Country Bees

Tomorrow, we will move two of this Spring’s beehive splits to a new host property. It’s always exciting when splits flourish, and it’s a relief to have a wonderful place to keep these two.

I’m especially excited, though, by this particular location. Only 4.6 miles (and 12 minutes!) from our decidedly suburban neighborhood, this new property sits on the crest of a hill at about 500 feet (compared to our lowly ~15 foot elevation). The property is hot, dry, and exposed, but these hives will live in a cooler microclimate under an old oak tree. 20 feet away, there’s a Toyon tree in bloom. I cannot wait to taste the honey these bees make!

The bees themselves come from one of our longest-lived lines and are our best honey producers. I split them in suburbia in April, then moved them to a temporary rural location, where the queens mated.

Tonight, we’ll go out in the dark to close up the hive entrances. We’ll site the hives on the new property tomorrow morning.

Looking down the slope to the chosen hive location.

Looking down the slope to the chosen hive location.

We hope this cooler microclimate won't be too damp and chilly in the winter.

We hope this cooler microclimate won’t be too damp and chilly in the winter.

We also hope the old oak tree won't drop branches on the hives. Yikes!

We also hope the old oak tree won’t drop branches on the hives. Yikes!

We'll move the two hives on the left to this new property. The larger one might be having some queen troubles, though their population looks great. If needed, we can combine the two later. The queen in the smaller hive has a fantastic brood pattern.

We’ll move the two hives on the left to this new property. The larger one might be having some queen troubles, though their population looks great. If needed, we can combine the two later. The queen in the smaller hive has a fantastic brood pattern.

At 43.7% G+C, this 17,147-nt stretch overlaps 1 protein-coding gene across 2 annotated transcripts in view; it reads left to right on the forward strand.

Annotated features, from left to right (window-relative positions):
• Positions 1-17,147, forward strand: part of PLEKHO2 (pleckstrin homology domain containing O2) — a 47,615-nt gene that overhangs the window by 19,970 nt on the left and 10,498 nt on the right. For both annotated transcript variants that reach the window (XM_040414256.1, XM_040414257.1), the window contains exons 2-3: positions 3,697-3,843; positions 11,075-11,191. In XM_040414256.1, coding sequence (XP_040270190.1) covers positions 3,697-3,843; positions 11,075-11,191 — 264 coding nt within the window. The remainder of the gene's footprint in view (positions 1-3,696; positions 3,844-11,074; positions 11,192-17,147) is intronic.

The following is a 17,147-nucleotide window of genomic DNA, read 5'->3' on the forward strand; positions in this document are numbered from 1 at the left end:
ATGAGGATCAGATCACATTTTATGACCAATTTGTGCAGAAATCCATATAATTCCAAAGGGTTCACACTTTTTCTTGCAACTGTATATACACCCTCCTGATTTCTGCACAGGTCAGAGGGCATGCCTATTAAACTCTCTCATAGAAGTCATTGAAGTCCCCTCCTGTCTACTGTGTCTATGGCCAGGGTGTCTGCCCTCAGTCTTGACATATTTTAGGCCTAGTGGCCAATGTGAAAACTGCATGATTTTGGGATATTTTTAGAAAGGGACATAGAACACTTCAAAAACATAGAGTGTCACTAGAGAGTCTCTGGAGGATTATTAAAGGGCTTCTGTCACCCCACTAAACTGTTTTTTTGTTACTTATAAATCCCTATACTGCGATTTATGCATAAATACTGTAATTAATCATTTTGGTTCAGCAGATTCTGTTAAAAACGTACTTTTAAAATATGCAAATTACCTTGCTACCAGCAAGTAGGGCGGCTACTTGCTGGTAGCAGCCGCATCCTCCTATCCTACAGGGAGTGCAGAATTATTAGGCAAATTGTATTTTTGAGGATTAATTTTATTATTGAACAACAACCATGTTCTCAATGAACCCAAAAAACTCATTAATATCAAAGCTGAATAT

4 Responses to Country Bees

  1. Excellent! Thanks for helping keep bees healthy and thriving.

    • Oh boy. Well, read my response to Jackie. It’s a stressful year for the hives that aren’t in our suburban environments. Thanks for writing.

  2. Update please! That certainly does look an ideal spot for your bees with shelter from the gorgeous old oak tree and having read recently about yet another Californian drought (or is it the same extended one?) I’m sure you’re doing the right thing.
    At the weekend as I watered tomato and cucumber plants in my greenhouse I heard the unmistakable buzz of a swarm and popped my head outside just in time to see them head into my empty hive… whoopee! My neighbour’s colony had swarmed a month ago and done the same but 3 days later headed out again, apparently not satisfied with their new surroundings so this time I’ve placed a queen excluder on the floor so the queen can’t leave and also placed a tray of last year’s honey under the roof because our weather is a little unpredictable at the moment.
    Hopefully your weather isn’t interfering too much with your veggie crops and life is as productive as ever!

    • Well, the challenge this year is forage. Our drought has impacted our typical summer nectar flow, making it come early, and probably influencing the amount of nectar that flowers produce. We have fed the bees initially, as we have found that the bees might be controlling their population sizes in response to the dearth of forage, and feeding them seems to inspire more egg-laying by the queen. We’ll see. We need to mull over whether we will stop feeding, and the bees that are able to make it on their own make it on their own – or, whether we will continue to feed so that they can build up decent stores for winter. Another El Nino year is predicted for us, but they have predicted an El Nino for the last few winters. The fallout would be that bees would be unable to fly for long stretches this upcoming winter. Tough decisions to make!

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